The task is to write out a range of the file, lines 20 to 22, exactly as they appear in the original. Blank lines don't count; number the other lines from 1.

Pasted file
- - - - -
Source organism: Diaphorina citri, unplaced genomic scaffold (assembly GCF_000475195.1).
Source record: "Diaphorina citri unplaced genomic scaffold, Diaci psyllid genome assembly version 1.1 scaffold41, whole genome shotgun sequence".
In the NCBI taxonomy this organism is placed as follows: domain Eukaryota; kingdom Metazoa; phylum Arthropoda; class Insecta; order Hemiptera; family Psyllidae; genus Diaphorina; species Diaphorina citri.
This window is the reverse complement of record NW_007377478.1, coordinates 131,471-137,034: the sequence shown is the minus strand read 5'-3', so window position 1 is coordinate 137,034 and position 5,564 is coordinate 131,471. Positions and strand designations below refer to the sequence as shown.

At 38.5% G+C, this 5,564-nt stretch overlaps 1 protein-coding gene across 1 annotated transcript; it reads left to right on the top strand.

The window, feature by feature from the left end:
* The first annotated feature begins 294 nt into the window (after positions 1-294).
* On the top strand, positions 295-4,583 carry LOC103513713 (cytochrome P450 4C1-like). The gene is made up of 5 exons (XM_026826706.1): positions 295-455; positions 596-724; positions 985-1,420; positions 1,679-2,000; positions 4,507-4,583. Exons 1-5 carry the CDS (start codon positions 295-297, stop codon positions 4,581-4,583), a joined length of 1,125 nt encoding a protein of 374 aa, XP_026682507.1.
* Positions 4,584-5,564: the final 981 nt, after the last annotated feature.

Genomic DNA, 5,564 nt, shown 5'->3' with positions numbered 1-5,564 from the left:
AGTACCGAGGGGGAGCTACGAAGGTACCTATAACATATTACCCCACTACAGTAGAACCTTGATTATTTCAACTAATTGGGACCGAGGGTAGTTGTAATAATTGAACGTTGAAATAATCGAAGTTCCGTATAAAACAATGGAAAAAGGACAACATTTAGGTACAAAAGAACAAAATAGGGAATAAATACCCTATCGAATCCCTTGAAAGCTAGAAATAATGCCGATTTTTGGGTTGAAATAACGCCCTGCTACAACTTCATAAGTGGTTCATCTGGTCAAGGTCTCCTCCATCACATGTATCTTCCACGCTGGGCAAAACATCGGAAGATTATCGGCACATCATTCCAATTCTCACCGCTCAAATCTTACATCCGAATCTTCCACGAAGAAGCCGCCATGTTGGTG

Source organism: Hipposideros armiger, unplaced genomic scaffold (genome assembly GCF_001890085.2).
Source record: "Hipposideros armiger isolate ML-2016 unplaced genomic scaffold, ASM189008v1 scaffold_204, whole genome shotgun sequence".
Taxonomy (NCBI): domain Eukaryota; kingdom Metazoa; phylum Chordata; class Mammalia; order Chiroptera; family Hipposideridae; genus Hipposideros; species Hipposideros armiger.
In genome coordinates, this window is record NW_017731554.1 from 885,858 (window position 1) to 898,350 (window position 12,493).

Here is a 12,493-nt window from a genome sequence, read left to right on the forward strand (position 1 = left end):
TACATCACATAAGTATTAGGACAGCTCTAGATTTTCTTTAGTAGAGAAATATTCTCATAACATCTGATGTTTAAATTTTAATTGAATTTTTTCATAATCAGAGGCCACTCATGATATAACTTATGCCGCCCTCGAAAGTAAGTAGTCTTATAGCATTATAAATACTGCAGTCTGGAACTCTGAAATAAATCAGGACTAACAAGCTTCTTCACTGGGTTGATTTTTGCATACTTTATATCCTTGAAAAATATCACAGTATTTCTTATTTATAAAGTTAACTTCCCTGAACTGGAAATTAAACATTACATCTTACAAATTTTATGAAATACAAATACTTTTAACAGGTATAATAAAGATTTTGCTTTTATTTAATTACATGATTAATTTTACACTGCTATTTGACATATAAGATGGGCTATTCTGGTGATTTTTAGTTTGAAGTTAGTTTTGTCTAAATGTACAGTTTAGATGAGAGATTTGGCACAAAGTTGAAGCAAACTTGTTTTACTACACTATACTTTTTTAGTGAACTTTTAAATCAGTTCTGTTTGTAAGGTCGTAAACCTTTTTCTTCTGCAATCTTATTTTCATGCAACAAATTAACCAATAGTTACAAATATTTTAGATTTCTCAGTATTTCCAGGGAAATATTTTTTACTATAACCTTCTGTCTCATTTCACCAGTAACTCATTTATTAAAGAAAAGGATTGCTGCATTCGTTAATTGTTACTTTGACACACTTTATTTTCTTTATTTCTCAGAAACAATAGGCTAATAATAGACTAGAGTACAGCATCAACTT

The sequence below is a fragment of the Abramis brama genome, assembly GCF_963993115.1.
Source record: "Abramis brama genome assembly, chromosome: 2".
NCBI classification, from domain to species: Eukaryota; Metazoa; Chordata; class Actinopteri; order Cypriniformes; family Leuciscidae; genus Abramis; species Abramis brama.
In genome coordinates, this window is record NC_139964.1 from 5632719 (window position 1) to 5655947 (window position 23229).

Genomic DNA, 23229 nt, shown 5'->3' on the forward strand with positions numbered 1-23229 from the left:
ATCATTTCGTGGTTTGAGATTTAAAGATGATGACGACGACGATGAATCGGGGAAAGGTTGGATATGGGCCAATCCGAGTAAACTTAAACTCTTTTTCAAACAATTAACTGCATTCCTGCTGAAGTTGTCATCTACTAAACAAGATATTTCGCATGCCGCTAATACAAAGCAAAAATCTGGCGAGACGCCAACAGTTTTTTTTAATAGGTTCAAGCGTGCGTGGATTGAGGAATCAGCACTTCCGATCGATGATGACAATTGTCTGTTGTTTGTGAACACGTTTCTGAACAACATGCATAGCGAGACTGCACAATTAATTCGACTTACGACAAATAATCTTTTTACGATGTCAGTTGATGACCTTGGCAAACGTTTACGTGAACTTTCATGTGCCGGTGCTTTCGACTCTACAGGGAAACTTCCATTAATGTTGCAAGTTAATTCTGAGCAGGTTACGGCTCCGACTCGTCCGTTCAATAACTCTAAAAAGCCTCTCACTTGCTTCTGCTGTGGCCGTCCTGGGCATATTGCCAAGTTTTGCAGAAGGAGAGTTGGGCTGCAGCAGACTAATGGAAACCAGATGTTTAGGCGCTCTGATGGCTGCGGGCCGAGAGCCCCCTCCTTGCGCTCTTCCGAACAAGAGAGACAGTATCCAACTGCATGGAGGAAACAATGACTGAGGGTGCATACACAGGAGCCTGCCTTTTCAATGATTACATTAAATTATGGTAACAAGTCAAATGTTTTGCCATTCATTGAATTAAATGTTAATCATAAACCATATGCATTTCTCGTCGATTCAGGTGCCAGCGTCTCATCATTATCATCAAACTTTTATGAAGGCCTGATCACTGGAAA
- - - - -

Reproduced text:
NCBI classification, from domain to species: Eukaryota; Metazoa; Chordata; class Actinopteri; order Cypriniformes; family Leuciscidae; genus Abramis; species Abramis brama.
In genome coordinates, this window is record NC_139964.1 from 5632719 (window position 1) to 5655947 (window position 23229).

Genomic DNA, 23229 nt, shown 5'->3' on the forward strand with positions numbered 1-23229 from the left: